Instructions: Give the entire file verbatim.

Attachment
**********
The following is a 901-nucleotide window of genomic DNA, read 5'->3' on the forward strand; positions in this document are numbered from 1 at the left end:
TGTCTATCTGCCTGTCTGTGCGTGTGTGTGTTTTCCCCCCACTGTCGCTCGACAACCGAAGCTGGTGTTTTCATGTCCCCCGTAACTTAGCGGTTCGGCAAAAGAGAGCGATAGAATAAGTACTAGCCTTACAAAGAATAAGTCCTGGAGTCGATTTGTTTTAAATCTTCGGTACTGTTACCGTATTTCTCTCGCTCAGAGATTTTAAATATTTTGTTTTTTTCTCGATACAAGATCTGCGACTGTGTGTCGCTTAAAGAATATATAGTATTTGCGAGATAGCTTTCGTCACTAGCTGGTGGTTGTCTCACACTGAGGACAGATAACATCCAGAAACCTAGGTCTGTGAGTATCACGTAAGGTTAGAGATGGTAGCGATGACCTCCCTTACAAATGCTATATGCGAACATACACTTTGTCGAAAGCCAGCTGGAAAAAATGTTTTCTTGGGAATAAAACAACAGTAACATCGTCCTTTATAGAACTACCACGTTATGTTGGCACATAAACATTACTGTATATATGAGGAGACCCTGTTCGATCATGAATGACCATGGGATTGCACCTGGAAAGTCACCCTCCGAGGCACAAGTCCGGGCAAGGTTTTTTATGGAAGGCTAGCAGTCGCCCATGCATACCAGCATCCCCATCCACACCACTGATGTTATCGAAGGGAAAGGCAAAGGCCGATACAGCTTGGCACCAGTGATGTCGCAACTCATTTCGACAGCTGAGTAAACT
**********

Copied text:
The following is a 901-nucleotide window of genomic DNA, read 5'->3' on the forward strand; positions in this document are numbered from 1 at the left end:
TGTCTATCTGCCTGTCTGTGCGTGTGTGTGTTTTCCCCCCACTGTCGCTCGACAACCGAAGCTGGTGTTTTCATGTCCCCCGTAACTTAGCGGTTCGGCAAAAGAGAGCGATAGAATAAGTACTAGCCTTACAAAGAATAAGTCCTGGAGTCGATTTGTTTTAAATCTTCGGTACTGTTACCGTATTTCTCTCGCTCAGAGATTTTAAATATTTTGTTTTTTTCTCGATACAAGATCTGCGACTGTGTGTCGCTTAAAGAATATATAGTATTTGCGAGATAGCTTTCGTCACTAGCTGGTGGTTGTCTCACACTGAGGACAGATAACATCCAGAAACCTAGGTCTGTGAGTATCACGTAAGGTTAGAGATGGTAGCGATGACCTCCCTTACAAATGCTATATGCGAACATACACTTTGTCGAAAGCCAGCTGGAAAAAATGTTTTCTTGGGAATAAAACAACAGTAACATCGTCCTTTATAGAACTACCACGTTATGTTGGCACATAAACATTACTGTATATATGAGGAGACCCTGTTCGATCATGAATGACCATGGGATTGCACCTGGAAAGTCACCCTCCGAGGCACAAGTCCGGGCAAGGTTTTTTATGGAAGGCTAGCAGTCGCCCATGCATACCAGCATCCCCATCCACACCACTGATGTTATCGAAGGGAAAGGCAAAGGCCGATACAGCTTGGCACCAGTGATGTCGCAACTCATTTCGACAGCTGAGTAAACT